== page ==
Ian McKellen tells Jeananne Craig that for him, acting fulfils a profound need for acceptance.
When the young Ian McKellen showed an interest in becoming a performer, his mother, Margery, was more supportive than most parents might be of such an unpredictable profession.
“Apparently she said, ‘If Ian decides to be an actor, it’s a good job, because it brings pleasure to people’,” says the actor, now 77.
Mrs McKellen died when her son was 12, but she would undoubtedly have been proud of his work, with acclaimed performances in everything from Shakespearian tragedies to Hollywood blockbusters.
“You find a lot of actors will say that, at heart, what they’re doing is trying to impress their parents. And I have on occasion gone, ‘I wonder what my parents would think seeing me in this play?’” says McKellen, whose father, Denis, a civil engineer, died when he was 24.
“Almost always I would have to say they would have approved; but like all good parents, before everything else, they would want me to be happy. And I am.”
Burnley-born McKellen’s love of theatre began at the age of three or four, when his parents took him to watch an adaptation of Peter Pan in Manchester.
While he wasn’t particularly impressed with the production or its special effects (“you could see the wires”), he recalls thinking, ‘I’m going to come back here, I want more of this’.
He nurtured his love of acting by appearing in plays at Bolton School, where he also had a stint as head boy. “I was in the pocket of the head teacher. I was useless,” he says of his tenure. “But it’s surprising how many people were head boy who are actors. Show-offs!”
Known by audiences of all ages for roles such as the wizard Gandalf in The Lord Of The Rings trilogy (for which he was nominated for an Oscar), and even Corrie con-man Mel Hutchwright, McKellen’s latest appearance is as himself, in an upcoming episode of BBC genealogy show, Who Do You Think You Are?
In it, and in person, McKellen is just as captivating as the characters he portrays — and has you hanging on his every word.
During the programme he learns of a creative family tree, which includes a painter, a singer and an actor. And as a keen activist for gay rights, he’s also pleased to learn of a great-great-grandfather who campaigned on behalf of his fellow workers.
“They’re not neurotically bound up with their own lives. Whether they’re an actor, singer, social reformer, painter — they’re all outgoing. They’re in the society and are part of it and try and change it. If that is a family trait, I confirm that in my own life.”
Unlike some celebrities’ gruesome or shocking findings on the series, McKellen’s were “all entirely positive”.
He notes that he is the last of the McKellens, but it’s not something he’s particularly bothered by.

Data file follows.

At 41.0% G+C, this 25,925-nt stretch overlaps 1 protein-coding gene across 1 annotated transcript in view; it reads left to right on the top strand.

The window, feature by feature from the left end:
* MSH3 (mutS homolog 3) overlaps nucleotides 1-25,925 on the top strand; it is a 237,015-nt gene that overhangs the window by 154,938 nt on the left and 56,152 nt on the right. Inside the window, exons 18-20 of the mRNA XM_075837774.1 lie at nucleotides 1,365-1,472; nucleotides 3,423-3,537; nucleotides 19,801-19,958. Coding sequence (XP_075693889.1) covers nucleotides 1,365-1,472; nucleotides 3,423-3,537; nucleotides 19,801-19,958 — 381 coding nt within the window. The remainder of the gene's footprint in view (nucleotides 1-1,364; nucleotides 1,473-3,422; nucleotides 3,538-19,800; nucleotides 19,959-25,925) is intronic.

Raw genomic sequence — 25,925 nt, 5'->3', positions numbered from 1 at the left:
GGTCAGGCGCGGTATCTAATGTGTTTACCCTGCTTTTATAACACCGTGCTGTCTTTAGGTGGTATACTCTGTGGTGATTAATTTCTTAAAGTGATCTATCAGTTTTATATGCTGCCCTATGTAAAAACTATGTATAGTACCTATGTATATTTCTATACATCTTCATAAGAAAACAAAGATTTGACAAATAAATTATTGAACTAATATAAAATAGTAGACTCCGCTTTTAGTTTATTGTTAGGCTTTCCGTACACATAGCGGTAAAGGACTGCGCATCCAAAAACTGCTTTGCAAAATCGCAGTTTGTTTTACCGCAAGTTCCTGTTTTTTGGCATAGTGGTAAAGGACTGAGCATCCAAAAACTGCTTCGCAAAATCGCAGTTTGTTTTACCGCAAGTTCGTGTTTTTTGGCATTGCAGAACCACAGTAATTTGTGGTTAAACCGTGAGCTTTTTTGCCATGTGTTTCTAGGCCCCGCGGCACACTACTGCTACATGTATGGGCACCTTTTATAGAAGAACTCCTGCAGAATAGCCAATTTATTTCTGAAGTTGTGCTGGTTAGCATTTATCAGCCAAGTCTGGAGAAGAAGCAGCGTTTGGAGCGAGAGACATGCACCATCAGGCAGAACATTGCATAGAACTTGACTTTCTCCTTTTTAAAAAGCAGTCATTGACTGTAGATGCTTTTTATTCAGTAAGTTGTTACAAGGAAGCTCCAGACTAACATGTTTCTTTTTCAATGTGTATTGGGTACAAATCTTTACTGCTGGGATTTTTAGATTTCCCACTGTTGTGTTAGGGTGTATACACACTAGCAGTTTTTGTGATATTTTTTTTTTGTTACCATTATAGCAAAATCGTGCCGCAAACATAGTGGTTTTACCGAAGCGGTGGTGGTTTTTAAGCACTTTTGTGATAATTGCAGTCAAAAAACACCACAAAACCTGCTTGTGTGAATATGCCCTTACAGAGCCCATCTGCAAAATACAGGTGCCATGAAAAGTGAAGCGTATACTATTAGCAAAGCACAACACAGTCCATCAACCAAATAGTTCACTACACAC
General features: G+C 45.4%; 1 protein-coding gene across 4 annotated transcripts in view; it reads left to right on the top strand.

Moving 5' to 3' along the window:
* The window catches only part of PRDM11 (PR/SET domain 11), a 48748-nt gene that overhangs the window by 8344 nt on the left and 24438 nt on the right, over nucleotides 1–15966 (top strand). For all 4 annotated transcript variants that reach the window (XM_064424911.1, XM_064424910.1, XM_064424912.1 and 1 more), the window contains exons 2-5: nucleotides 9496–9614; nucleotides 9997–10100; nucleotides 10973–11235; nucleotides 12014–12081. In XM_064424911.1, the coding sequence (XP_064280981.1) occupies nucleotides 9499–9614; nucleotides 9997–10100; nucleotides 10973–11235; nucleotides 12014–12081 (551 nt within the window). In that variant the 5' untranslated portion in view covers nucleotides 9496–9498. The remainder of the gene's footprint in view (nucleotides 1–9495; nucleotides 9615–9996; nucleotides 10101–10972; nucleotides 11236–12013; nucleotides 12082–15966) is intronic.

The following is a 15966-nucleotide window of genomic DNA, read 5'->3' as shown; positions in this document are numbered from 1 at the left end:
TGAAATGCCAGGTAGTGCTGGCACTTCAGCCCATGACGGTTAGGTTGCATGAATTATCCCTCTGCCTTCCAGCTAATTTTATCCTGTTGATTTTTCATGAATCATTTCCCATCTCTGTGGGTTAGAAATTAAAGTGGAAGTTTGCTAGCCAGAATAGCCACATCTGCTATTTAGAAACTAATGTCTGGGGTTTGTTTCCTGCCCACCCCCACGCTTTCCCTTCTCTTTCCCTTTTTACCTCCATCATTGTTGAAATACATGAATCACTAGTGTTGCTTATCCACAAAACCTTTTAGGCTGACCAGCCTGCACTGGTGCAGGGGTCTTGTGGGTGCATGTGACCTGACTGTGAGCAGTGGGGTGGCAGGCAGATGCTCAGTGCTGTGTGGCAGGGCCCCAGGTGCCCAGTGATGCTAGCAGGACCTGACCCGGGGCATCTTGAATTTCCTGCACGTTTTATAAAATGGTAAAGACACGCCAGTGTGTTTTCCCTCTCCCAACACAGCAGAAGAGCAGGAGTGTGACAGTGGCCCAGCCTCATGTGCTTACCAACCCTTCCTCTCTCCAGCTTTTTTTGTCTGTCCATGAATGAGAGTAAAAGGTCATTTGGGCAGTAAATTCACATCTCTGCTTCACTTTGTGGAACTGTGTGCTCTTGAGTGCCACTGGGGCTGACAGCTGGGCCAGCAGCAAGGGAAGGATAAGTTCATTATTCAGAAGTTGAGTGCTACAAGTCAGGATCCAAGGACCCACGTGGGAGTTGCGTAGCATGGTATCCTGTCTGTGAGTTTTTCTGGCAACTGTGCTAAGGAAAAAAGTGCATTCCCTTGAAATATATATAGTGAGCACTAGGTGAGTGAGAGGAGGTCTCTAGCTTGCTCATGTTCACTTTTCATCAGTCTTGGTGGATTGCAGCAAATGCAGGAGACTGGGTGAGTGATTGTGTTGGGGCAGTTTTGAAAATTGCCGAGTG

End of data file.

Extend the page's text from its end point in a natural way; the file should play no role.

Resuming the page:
“I don’t feel anything about it, really. I think I’ve always known I wouldn’t have children, because I’m gay. That wouldn’t have been true today, would it?” says the star, whose older sister, Jean, died in 2003.
“I don’t feel I’ve got a responsibility to produce another McKellen.”
In fact, he was very glad not to have children.
“Bringing up children is the most dreadfully difficult thing to do, and so few people are good at it. I’m far too selfish. I mean, I know parenthood can change people’s personalities in a good way, but I find it difficult making decisions about my own life.
"To have to make decisions about someone who’s dependent on you ...I can see it would be very alluring to look into the eyes of a little boy or girl who looked like oneself, that must be extraordinary, and reassuring in some way.
“But I don’t look to my legacy, I suppose that’s what makes me different from a lot of people. My contribution has been of another sort,” he says.
Up next on the big screen is a role in the much-hyped remake of Disney’s Beauty And The Beast, playing Cogsworth the clock.
“I’ve seen it, and [fans of the 1991 film] will be enraptured all over again,” he says. When he isn’t working on stage or screen, McKellen plies an altogether different trade, as leaseholder of a pub in east London.
He particularly enjoys attending the pub’s quiz night despite claiming general knowledge isn’t his forte.
“I pick very good team members. There are always two boring questions about sport which I can’t answer, and pop music; useless. We have a different name every week, usually something to do with current events.”
What might his next team name be?
A pregnant pause: “The Last Trump.”
Ian McKellen’s episode of Who Do You Think You Are? airs on BBC One on January 25
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